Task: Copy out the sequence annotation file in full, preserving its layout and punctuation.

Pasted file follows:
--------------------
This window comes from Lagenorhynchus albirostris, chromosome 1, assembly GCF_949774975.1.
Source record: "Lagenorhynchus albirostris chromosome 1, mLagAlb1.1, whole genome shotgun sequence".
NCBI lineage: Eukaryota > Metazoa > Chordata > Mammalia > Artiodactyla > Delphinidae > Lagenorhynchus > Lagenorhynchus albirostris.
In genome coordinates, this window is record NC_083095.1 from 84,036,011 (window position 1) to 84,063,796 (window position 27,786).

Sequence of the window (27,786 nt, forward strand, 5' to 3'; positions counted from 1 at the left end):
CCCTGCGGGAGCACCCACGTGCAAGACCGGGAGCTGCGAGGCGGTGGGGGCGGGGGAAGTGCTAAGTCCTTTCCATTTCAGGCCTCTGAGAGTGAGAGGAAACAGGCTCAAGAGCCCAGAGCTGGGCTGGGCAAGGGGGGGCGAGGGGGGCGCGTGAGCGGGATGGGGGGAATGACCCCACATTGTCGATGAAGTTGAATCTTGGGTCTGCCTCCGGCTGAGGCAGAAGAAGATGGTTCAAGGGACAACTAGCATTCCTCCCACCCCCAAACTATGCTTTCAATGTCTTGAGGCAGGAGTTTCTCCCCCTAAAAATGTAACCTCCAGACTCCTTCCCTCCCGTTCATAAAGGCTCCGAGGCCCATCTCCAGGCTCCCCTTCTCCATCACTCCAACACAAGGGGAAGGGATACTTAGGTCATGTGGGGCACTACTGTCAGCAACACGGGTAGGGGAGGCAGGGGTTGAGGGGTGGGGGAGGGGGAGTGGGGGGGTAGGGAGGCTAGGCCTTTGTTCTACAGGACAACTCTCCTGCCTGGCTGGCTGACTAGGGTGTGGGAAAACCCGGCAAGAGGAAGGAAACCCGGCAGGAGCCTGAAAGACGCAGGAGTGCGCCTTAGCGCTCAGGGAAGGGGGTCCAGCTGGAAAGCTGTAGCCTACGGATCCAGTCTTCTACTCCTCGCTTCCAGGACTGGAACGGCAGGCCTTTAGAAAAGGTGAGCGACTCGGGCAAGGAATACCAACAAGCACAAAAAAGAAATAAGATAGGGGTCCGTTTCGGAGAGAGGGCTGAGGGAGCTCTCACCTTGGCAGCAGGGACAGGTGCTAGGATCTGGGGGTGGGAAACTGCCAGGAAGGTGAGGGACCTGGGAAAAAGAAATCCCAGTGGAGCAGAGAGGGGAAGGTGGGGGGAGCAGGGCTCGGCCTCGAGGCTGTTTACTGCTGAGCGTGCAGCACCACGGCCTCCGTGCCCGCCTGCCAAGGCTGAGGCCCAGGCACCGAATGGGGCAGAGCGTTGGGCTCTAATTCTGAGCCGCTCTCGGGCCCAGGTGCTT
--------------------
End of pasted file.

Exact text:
This window comes from Lagenorhynchus albirostris, chromosome 1, assembly GCF_949774975.1.
Source record: "Lagenorhynchus albirostris chromosome 1, mLagAlb1.1, whole genome shotgun sequence".
NCBI lineage: Eukaryota > Metazoa > Chordata > Mammalia > Artiodactyla > Delphinidae > Lagenorhynchus > Lagenorhynchus albirostris.
In genome coordinates, this window is record NC_083095.1 from 84,036,011 (window position 1) to 84,063,796 (window position 27,786).

Sequence of the window (27,786 nt, forward strand, 5' to 3'; positions counted from 1 at the left end):
CCCTGCGGGAGCACCCACGTGCAAGACCGGGAGCTGCGAGGCGGTGGGGGCGGGGGAAGTGCTAAGTCCTTTCCATTTCAGGCCTCTGAGAGTGAGAGGAAACAGGCTCAAGAGCCCAGAGCTGGGCTGGGCAAGGGGGGGCGAGGGGGGCGCGTGAGCGGGATGGGGGGAATGACCCCACATTGTCGATGAAGTTGAATCTTGGGTCTGCCTCCGGCTGAGGCAGAAGAAGATGGTTCAAGGGACAACTAGCATTCCTCCCACCCCCAAACTATGCTTTCAATGTCTTGAGGCAGGAGTTTCTCCCCCTAAAAATGTAACCTCCAGACTCCTTCCCTCCCGTTCATAAAGGCTCCGAGGCCCATCTCCAGGCTCCCCTTCTCCATCACTCCAACACAAGGGGAAGGGATACTTAGGTCATGTGGGGCACTACTGTCAGCAACACGGGTAGGGGAGGCAGGGGTTGAGGGGTGGGGGAGGGGGAGTGGGGGGGTAGGGAGGCTAGGCCTTTGTTCTACAGGACAACTCTCCTGCCTGGCTGGCTGACTAGGGTGTGGGAAAACCCGGCAAGAGGAAGGAAACCCGGCAGGAGCCTGAAAGACGCAGGAGTGCGCCTTAGCGCTCAGGGAAGGGGGTCCAGCTGGAAAGCTGTAGCCTACGGATCCAGTCTTCTACTCCTCGCTTCCAGGACTGGAACGGCAGGCCTTTAGAAAAGGTGAGCGACTCGGGCAAGGAATACCAACAAGCACAAAAAAGAAATAAGATAGGGGTCCGTTTCGGAGAGAGGGCTGAGGGAGCTCTCACCTTGGCAGCAGGGACAGGTGCTAGGATCTGGGGGTGGGAAACTGCCAGGAAGGTGAGGGACCTGGGAAAAAGAAATCCCAGTGGAGCAGAGAGGGGAAGGTGGGGGGAGCAGGGCTCGGCCTCGAGGCTGTTTACTGCTGAGCGTGCAGCACCACGGCCTCCGTGCCCGCCTGCCAAGGCTGAGGCCCAGGCACCGAATGGGGCAGAGCGTTGGGCTCTAATTCTGAGCCGCTCTCGGGCCCAGGTGCTT